Earlier this year, Borders Group Inc filed for bankruptcy. After a July 2011 deadline came and went without a buyer for the national book retailer, the company began liquidating its retail chain and closing up stores, with the last of them scheduled to shut down by the end of this month. When that happens, Borders will be no more.
Nearly a decade. That’s how long I worked for the Borders Group Inc. I transitioned to one of the Waldenbooks from a larger multimedia/book company and it was quite a shock. Antiquated registers and outdated search systems were the norm. But one thing the company had was passion. Passion for books and authors. New employees were quizzed about their book knowledge and any interview turned into a discussion of favorite novels and writers. I loved it, really loved it. Every three or four months there was a conference with authors and publishers speaking, eating, and sometimes even drinking with us. I have Borders to thank for letting me meet some of my favorite authors like Jim Butcher and Vince Flynn. I actually got to have dinner with dozens of writers over the years, many of them I had never heard of but that didn’t stop me from enjoying their company. I got to have a quiet one-on-one conversation with Charlaine Harris regarding her newest novel. This is before I had ever heard of Sookie Stackhouse of True Blood fame, way back when the series was known as The Southern Vampire series. I met and befriended the publisher for George R. R. Martin’s A Song of Ice and Fire novels, even got on the advanced reader list for them, too. Oh, those were the days.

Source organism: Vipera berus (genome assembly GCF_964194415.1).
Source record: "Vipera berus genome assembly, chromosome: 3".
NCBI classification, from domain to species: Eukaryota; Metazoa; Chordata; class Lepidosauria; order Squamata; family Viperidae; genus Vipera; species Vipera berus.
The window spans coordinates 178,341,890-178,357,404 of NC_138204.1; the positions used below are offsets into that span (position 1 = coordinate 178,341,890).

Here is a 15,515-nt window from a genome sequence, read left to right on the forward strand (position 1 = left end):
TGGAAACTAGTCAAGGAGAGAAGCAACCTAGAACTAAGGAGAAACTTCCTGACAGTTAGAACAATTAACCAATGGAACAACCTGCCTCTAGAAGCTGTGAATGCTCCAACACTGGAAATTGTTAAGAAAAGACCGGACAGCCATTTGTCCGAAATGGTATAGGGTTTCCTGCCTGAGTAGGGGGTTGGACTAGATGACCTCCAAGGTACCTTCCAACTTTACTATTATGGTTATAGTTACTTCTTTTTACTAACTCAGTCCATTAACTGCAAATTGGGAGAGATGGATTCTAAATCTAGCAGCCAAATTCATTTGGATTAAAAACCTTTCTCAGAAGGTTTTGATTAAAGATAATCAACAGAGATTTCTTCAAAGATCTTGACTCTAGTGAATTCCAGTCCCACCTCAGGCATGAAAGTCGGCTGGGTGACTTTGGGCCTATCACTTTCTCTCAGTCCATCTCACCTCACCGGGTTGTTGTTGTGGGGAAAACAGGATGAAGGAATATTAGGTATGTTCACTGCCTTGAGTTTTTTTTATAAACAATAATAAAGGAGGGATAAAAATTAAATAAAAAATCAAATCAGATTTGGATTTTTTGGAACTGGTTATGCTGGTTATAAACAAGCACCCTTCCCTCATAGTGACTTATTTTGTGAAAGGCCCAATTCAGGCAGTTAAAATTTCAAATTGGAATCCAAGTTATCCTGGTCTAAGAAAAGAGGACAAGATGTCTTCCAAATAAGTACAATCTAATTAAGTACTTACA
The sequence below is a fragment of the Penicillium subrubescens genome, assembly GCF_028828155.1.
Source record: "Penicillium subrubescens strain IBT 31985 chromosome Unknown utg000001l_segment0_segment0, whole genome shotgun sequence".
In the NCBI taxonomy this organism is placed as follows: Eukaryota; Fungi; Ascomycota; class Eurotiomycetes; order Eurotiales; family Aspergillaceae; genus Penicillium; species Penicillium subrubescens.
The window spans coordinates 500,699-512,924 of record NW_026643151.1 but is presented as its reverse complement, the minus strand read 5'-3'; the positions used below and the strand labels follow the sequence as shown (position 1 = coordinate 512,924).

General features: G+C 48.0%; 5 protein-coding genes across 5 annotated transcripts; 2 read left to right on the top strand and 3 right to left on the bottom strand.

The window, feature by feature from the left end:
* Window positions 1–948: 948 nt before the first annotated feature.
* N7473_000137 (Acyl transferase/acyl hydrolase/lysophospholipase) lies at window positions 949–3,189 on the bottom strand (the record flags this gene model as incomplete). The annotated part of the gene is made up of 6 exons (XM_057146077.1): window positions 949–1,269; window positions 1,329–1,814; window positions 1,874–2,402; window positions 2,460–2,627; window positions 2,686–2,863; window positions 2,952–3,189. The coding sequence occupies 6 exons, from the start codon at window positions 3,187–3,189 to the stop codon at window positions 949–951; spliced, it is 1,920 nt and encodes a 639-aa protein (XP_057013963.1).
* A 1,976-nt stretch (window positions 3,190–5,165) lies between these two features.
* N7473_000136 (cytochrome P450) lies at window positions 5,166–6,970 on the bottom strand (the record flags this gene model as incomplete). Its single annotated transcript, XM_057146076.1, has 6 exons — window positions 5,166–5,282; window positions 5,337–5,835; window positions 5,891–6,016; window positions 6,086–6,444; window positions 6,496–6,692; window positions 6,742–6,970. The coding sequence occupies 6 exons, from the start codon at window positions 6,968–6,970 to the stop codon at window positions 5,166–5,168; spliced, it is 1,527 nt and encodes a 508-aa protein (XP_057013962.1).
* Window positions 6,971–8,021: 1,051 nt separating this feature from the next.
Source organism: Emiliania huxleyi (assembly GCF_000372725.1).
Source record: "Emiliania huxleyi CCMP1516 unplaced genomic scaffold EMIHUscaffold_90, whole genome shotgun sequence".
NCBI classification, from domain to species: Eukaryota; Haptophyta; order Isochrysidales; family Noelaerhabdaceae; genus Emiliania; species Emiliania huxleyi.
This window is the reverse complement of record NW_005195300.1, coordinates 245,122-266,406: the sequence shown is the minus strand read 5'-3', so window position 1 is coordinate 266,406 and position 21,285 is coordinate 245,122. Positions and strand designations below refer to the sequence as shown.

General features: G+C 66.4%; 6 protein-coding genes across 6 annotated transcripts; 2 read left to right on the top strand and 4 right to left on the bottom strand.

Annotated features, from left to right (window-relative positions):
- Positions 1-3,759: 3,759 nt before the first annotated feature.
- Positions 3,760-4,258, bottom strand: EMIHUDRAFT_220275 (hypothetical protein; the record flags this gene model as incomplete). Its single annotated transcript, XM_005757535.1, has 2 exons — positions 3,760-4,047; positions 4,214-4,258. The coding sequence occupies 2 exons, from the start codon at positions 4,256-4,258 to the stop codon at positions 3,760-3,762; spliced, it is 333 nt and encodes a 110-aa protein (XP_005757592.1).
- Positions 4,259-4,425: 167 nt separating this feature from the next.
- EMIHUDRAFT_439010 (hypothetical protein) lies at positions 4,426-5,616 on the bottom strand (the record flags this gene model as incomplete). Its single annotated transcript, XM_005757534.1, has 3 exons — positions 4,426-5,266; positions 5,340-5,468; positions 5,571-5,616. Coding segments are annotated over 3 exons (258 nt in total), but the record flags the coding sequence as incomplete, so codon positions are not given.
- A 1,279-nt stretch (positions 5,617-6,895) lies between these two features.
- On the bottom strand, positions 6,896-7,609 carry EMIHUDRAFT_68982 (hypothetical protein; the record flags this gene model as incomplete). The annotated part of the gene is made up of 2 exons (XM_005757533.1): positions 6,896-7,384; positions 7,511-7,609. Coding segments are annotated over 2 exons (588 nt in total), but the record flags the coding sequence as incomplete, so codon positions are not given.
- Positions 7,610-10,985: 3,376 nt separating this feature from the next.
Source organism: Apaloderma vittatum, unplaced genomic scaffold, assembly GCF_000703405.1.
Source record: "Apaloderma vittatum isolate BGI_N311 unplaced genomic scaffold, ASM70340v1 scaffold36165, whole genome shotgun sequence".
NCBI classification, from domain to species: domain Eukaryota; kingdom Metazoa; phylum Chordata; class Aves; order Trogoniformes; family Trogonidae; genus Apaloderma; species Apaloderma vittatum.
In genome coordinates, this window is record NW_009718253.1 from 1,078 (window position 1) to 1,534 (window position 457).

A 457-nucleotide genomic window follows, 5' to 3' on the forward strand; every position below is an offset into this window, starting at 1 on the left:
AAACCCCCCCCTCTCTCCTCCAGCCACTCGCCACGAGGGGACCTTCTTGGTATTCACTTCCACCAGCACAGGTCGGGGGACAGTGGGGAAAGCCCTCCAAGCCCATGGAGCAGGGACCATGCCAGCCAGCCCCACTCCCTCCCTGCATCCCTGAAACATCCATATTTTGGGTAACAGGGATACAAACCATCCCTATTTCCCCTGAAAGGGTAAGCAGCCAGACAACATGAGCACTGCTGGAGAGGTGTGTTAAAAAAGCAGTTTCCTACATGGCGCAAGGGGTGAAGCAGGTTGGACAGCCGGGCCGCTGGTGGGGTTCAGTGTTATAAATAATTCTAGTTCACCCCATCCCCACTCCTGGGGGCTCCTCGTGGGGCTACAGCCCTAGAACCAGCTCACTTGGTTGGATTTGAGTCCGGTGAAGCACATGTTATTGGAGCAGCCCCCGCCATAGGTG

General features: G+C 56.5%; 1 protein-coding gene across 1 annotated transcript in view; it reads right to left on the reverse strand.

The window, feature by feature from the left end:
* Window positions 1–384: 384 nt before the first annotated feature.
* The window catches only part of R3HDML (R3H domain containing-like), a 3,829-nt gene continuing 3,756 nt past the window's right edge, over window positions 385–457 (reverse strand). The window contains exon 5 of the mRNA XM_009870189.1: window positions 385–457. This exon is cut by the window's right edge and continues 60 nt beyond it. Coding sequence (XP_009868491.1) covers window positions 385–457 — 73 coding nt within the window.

But those days ended. It was 2005 when I first started seeing changes, not for the better, might I add. Fewer conferences and far fewer writers in attendance, more conference calls berating under-performing stores (not mine, mind you), and an overall bleaker outlook from upper management. It was also about this time that Borders started changing CEOs almost annually, which never lends itself to a sense of continuity.